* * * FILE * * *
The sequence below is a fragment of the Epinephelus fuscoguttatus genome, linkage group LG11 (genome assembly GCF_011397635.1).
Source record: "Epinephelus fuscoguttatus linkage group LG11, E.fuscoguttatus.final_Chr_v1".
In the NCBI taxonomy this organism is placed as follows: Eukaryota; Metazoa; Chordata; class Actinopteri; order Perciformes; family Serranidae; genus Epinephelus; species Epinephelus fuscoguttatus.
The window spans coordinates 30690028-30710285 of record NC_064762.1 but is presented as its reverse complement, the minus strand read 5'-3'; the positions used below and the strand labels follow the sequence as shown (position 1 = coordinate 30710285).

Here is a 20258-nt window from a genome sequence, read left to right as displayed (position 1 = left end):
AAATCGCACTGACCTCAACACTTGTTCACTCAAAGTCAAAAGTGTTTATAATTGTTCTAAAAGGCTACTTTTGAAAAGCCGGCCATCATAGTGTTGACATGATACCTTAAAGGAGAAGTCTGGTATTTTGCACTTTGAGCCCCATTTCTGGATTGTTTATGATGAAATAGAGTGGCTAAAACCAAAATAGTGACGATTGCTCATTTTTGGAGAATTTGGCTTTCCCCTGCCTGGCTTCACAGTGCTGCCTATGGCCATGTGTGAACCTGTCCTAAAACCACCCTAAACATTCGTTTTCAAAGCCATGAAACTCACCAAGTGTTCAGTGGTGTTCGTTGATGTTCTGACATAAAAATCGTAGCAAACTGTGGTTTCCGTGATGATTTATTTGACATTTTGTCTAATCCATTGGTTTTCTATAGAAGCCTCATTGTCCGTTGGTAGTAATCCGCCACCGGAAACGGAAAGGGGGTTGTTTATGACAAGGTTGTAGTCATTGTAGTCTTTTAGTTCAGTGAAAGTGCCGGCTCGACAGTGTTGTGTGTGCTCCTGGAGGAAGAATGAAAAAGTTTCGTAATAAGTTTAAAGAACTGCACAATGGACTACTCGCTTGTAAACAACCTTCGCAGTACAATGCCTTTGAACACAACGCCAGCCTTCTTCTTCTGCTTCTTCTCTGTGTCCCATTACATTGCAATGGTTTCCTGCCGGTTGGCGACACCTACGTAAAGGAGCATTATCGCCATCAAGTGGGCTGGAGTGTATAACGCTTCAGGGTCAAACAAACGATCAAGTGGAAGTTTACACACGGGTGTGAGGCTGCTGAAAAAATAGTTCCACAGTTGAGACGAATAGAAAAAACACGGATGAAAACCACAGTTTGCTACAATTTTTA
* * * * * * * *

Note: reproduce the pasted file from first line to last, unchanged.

The sequence below is a fragment of the Epinephelus fuscoguttatus genome, linkage group LG11 (genome assembly GCF_011397635.1).
Source record: "Epinephelus fuscoguttatus linkage group LG11, E.fuscoguttatus.final_Chr_v1".
In the NCBI taxonomy this organism is placed as follows: Eukaryota; Metazoa; Chordata; class Actinopteri; order Perciformes; family Serranidae; genus Epinephelus; species Epinephelus fuscoguttatus.
The window spans coordinates 30690028-30710285 of record NC_064762.1 but is presented as its reverse complement, the minus strand read 5'-3'; the positions used below and the strand labels follow the sequence as shown (position 1 = coordinate 30710285).

Here is a 20258-nt window from a genome sequence, read left to right as displayed (position 1 = left end):
AAATCGCACTGACCTCAACACTTGTTCACTCAAAGTCAAAAGTGTTTATAATTGTTCTAAAAGGCTACTTTTGAAAAGCCGGCCATCATAGTGTTGACATGATACCTTAAAGGAGAAGTCTGGTATTTTGCACTTTGAGCCCCATTTCTGGATTGTTTATGATGAAATAGAGTGGCTAAAACCAAAATAGTGACGATTGCTCATTTTTGGAGAATTTGGCTTTCCCCTGCCTGGCTTCACAGTGCTGCCTATGGCCATGTGTGAACCTGTCCTAAAACCACCCTAAACATTCGTTTTCAAAGCCATGAAACTCACCAAGTGTTCAGTGGTGTTCGTTGATGTTCTGACATAAAAATCGTAGCAAACTGTGGTTTCCGTGATGATTTATTTGACATTTTGTCTAATCCATTGGTTTTCTATAGAAGCCTCATTGTCCGTTGGTAGTAATCCGCCACCGGAAACGGAAAGGGGGTTGTTTATGACAAGGTTGTAGTCATTGTAGTCTTTTAGTTCAGTGAAAGTGCCGGCTCGACAGTGTTGTGTGTGCTCCTGGAGGAAGAATGAAAAAGTTTCGTAATAAGTTTAAAGAACTGCACAATGGACTACTCGCTTGTAAACAACCTTCGCAGTACAATGCCTTTGAACACAACGCCAGCCTTCTTCTTCTGCTTCTTCTCTGTGTCCCATTACATTGCAATGGTTTCCTGCCGGTTGGCGACACCTACGTAAAGGAGCATTATCGCCATCAAGTGGGCTGGAGTGTATAACGCTTCAGGGTCAAACAAACGATCAAGTGGAAGTTTACACACGGGTGTGAGGCTGCTGAAAAAATAGTTCCACAGTTGAGACGAATAGAAAAAACACGGATGAAAACCACAGTTTGCTACAATTTTTA